20
votes
5answers
2k views

Does America have its Versions of U- and Non-U English?

In Britain and most of Europe, some form of U-speak exists: old-money language has certain features that distinguish it from other language. In Dutch, it doesn't really have a name, but it is still ...
2
votes
1answer
981 views

Examples of different roots (and different meanings) coming to be spelled the same

Apparently the two opposite meanings of to cleave have different roots: the to adhere meaning comes from one old English root (clifian) and the to cut meaning comes from a different old English word ...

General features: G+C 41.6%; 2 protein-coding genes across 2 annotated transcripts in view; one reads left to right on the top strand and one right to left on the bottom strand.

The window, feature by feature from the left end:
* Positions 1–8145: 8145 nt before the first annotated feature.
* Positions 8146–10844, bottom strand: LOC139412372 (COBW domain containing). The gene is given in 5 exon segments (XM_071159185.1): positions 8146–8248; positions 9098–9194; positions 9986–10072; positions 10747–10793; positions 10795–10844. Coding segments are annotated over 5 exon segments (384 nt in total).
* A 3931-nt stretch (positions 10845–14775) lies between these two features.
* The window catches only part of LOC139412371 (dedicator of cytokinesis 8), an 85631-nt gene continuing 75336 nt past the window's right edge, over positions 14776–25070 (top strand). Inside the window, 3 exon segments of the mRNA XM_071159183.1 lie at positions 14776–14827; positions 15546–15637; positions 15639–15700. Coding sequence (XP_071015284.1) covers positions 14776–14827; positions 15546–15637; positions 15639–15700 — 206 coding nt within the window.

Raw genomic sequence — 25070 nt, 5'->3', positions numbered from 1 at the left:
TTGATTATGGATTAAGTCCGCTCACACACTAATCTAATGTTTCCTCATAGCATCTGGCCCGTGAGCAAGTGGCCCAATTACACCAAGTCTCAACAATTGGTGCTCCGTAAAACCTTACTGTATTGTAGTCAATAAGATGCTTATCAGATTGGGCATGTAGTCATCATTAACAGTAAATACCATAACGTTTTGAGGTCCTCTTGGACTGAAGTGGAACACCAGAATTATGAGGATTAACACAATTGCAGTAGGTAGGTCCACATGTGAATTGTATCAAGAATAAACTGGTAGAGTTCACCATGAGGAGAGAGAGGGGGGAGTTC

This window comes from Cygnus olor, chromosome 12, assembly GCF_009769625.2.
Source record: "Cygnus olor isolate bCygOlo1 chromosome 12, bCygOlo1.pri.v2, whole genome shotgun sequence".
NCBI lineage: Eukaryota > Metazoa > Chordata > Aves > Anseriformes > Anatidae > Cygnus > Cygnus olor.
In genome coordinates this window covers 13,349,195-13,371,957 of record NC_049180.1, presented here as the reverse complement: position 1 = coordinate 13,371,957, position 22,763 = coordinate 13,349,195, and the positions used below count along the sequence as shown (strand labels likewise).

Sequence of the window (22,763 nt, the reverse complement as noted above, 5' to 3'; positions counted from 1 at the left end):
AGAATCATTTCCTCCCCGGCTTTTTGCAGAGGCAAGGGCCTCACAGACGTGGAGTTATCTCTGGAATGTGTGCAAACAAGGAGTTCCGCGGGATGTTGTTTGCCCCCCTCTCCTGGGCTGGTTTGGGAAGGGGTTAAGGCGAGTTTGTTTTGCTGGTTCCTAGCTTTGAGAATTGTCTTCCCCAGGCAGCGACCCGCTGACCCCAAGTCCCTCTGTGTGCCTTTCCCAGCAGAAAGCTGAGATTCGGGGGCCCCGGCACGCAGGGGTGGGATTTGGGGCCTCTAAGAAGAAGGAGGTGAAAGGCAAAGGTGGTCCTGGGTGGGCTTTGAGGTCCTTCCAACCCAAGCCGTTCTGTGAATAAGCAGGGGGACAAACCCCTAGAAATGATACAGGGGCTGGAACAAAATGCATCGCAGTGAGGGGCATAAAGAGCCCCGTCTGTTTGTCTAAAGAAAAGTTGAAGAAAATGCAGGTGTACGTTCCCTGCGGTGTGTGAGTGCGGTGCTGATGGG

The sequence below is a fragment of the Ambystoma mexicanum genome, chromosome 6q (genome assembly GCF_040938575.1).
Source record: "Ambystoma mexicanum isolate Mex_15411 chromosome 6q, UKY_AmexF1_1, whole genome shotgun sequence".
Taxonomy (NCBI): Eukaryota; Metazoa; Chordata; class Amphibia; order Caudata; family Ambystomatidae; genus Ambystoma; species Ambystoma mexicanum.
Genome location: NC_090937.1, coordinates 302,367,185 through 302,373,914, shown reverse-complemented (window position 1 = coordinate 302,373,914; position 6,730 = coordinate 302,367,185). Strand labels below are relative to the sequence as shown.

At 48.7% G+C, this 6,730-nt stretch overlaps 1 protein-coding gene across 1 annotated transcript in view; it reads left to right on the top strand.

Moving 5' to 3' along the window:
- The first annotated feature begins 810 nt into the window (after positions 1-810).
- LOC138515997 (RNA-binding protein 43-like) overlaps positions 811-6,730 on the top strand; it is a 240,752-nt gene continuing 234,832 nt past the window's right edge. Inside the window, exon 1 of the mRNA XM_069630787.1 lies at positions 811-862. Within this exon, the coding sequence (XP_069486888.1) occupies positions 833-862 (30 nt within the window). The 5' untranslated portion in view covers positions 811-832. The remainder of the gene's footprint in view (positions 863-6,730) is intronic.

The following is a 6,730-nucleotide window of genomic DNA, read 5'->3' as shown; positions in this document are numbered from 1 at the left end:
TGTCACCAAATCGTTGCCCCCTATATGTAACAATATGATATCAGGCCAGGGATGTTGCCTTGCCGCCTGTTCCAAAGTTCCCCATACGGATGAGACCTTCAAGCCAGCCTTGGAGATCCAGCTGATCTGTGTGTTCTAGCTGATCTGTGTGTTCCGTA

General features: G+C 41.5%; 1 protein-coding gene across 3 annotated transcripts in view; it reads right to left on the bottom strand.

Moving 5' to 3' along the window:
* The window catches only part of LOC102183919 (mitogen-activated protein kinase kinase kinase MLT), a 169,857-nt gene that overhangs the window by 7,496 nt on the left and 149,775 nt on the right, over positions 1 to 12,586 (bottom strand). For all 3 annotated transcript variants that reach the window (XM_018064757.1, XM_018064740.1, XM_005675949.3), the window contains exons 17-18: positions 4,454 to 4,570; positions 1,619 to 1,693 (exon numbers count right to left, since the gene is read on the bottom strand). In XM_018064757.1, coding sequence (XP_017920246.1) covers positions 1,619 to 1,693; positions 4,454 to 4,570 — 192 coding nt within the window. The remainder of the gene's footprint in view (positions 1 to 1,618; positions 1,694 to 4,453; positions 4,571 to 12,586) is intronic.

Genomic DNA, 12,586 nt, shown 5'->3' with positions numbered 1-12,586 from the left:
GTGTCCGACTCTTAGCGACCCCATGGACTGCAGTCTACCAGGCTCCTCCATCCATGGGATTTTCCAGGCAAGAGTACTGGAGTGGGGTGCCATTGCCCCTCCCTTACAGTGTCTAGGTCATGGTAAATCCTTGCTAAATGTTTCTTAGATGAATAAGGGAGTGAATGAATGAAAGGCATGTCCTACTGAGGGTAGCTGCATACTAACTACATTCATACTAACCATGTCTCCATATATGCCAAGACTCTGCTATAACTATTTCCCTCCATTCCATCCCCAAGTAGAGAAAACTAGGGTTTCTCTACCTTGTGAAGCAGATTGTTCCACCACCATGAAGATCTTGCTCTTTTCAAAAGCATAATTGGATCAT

95
votes
123answers
35k views

What words are commonly mispronounced by literate people who read them before they heard them?

Quite a few words are mispronounced by under-educated people, or people learning English as a second language. Some words are often mispronounced by quite educated people who read, and began reading ...
13
votes
7answers
5k views

Words for meat differ from the words for the corresponding animal

In English we have: "beef" for "cow", "cattle" "veal" for "calf" "pork" for "pig" "mutton" for "sheep" I'm not aware of this separation for "fish", "goat" or "chicken" (Spanish has "pollo" and ...